Homemade pesto sauce brings you the best of summer. Use this easy-to-make condiment for pasta, salads, pizza, and more.
Is it even summer if you haven’t made pesto yet?
Every spring I plant basil in my herb garden. It’s hard to wait until I have enough to make pesto; those fragrant leaves are just too tempting to not be adding them to summer salads.
Sure, not everyone has a basil plant in their yard, but still — homemade pesto sauce is one of those summer requirements, like fresh tomatoes and juicy peaches. Both of which taste terrific with pesto. Nature knows what it is doing with the produce season cycles, folks.
Homemade pesto sauce is one of those foods that always feels fancy to me, and yet in truth it is ready in a matter of minutes. The step that takes the longest is grating the cheese. Or maybe scraping the sauce out of your food processor.A [amazon_textlink asin=’B0000645YM’ text=’mini food processor’ template=’ProductLink’ store=’stetted-20′ marketplace=’US’ link_id=’249d29b8-7e16-11e8-8397-5bd58066cad8′] works wonderfully for making pesto, but a larger-capacity is just fine as well. If you’re really into doing some extra work, a mortar and pestle will create a silky pesto.
Traditional pesto calls for pine nuts, but when I make homemade pesto sauce, I use whatever nuts I have on hand. Usually this means walnuts, though I have also used almonds as in my recipe for carrot top pesto. You can substitute virtually any nut for pine nuts in pesto and it always turns out beautifully.
For the cheese, you can use parmesan, asiago, pecorino, or Grana Padano. Using other cheeses veers from the classic recipe, but again, I prefer to use the ingredients already available to me, so I encourage you to do the same. Just stick to a hard, grate-able Italian cheese — no cheddar substitutions please!
I use the pesto immediately, on eggs, pasta, and cucumber tomato salad. You can store any extra in a jar in the refrigerator, with a bit of extra olive oil on top to help prevent drying and browning.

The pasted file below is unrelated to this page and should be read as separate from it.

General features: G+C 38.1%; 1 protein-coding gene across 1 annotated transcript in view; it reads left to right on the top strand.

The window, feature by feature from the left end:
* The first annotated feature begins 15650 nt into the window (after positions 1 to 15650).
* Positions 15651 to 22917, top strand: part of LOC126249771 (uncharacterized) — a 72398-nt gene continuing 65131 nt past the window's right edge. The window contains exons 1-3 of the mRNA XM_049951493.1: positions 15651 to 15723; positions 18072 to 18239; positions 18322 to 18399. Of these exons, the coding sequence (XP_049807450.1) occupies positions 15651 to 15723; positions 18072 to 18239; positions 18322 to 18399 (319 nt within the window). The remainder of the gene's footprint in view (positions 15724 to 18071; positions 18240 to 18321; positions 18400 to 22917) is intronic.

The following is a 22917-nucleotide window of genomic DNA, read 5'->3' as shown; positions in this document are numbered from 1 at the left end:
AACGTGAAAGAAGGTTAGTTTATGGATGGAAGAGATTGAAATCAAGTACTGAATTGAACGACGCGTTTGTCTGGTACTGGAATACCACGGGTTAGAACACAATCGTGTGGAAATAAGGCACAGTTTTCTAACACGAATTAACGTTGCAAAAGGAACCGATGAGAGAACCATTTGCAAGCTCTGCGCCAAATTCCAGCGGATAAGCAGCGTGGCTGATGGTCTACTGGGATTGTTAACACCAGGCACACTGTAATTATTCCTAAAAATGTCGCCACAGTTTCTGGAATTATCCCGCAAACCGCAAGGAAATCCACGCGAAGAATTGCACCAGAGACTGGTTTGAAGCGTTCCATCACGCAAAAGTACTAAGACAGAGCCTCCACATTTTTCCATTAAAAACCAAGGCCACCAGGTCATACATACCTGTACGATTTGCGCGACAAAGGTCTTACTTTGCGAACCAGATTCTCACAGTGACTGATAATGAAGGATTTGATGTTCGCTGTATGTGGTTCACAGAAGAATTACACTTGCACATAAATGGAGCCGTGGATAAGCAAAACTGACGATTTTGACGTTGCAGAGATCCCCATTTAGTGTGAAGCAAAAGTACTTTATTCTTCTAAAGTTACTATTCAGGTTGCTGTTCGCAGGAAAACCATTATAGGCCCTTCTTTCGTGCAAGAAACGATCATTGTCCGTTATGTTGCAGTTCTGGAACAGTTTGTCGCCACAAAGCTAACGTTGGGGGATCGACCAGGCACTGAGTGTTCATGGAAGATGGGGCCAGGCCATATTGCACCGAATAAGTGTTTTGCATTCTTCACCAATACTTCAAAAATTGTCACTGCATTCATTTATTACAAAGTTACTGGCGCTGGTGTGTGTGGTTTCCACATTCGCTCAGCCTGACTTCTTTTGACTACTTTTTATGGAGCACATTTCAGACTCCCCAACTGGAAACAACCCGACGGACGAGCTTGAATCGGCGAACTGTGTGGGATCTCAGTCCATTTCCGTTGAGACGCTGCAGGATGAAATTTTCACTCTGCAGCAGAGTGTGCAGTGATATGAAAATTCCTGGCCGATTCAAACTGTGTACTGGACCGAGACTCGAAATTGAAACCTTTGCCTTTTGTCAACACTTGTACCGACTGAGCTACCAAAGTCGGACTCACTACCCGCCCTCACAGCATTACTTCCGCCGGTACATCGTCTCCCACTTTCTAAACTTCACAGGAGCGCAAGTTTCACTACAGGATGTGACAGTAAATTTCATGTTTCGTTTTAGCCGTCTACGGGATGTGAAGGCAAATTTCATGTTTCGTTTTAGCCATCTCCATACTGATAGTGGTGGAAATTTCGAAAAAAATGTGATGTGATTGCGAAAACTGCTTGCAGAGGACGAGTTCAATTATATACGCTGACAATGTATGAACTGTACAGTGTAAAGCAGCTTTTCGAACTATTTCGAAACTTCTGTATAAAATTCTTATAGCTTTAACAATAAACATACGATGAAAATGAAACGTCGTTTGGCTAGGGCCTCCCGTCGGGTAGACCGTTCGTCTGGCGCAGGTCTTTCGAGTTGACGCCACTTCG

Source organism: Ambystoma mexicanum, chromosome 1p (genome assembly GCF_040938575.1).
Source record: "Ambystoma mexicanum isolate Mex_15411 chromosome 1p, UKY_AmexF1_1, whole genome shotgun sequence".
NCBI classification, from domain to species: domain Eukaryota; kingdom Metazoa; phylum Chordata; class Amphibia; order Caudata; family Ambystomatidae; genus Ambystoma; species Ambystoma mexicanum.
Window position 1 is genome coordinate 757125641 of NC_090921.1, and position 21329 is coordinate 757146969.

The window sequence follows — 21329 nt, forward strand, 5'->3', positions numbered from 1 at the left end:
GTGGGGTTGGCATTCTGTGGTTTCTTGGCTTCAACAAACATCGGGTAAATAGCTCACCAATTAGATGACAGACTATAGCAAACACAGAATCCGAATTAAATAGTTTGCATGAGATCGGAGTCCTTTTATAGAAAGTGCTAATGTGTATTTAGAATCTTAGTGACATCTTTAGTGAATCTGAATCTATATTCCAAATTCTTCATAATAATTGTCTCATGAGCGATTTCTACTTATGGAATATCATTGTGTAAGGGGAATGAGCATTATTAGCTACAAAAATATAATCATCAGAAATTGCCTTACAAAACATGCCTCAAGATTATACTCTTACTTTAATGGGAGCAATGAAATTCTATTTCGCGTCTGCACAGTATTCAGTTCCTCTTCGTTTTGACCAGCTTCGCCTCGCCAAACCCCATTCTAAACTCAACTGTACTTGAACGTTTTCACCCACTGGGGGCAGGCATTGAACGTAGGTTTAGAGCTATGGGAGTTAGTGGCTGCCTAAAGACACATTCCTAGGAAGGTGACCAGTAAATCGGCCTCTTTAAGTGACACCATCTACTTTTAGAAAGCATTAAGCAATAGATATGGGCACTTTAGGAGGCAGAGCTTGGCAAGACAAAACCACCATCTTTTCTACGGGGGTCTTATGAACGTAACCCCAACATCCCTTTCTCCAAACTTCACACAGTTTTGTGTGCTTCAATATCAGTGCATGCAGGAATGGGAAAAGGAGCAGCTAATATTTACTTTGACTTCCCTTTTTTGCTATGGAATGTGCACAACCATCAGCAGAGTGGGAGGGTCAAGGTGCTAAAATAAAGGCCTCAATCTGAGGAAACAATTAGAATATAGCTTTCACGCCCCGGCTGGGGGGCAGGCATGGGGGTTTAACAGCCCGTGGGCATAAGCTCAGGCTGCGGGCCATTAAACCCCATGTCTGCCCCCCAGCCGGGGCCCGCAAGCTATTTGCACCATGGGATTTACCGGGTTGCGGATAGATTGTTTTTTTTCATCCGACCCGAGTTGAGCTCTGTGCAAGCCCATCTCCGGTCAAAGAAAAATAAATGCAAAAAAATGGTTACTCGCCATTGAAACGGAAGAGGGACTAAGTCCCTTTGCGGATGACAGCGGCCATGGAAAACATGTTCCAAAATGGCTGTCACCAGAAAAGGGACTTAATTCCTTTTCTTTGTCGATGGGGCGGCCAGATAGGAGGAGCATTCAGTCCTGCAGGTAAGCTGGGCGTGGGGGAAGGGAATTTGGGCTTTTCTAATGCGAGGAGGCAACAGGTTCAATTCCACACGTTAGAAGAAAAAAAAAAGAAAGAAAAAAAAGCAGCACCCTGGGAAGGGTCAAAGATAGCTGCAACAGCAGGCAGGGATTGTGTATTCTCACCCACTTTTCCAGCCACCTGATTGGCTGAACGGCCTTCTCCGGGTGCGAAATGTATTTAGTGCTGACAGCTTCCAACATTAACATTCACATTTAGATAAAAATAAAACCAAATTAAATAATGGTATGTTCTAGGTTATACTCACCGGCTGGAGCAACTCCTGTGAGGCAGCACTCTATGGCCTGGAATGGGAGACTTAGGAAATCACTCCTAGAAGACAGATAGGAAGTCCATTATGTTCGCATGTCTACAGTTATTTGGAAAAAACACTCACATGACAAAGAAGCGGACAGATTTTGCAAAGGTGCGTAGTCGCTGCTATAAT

Toward the end of the summer I also freeze it into ice cube trays, again with a bit of oil on top. Once frozen pop out the cubes and store them in freezer bags. You’ll have perfectly portioned sauce to enjoy through the winter!
A note on garlic
Garlic is one of those ingredients that varies quite a bit in size, and yet is silly to measure after chopping. Use your gut when it comes to determining how much garlic to use. The cloves we get tend to be a bit smaller, so I use extra. If you’re a garlic lover, do the same! Or if you prefer, you can use less. Don’t be afraid to adjust to your liking.
How long do you mix homemade pesto sauce?
Whether you want chunkier pesto or a smooth sauce, the decision is up to you. I like mine a little more coarse, while others want a more uniform end result. Keep in mind what you plan to use the pesto for. Chunky works well for spreading onto bread or pizza, while smooth is excellent with pasta.
I encourage you to go with your gut!
- 2 cups fresh basil
- 2 tablespoons chopped walnuts
- 3 cloves garlic
- 1/2 cup extra-virgin olive oil
- 1/2 cup grated Parmesan cheese
- Pinch salt
- In the bowl of a food processor, combine basil, walnuts, and garlic. Cover and pulse until uniformly chopped.
- With the processor running, slowly pour in olive oil through the feeder opening until smooth.
- Stir in cheese and salt. Taste and adjust seasoning if needed.
- Use immediately, or store in a covered jar in the refrigerator with extra olive oil on top.
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Nutrition Information:Yield: 16 servings Serving Size: 1 tablespoon
Amount Per Serving: Calories: 82Saturated Fat: 1gCholesterol: 2mgSodium: 48mgProtein: 1g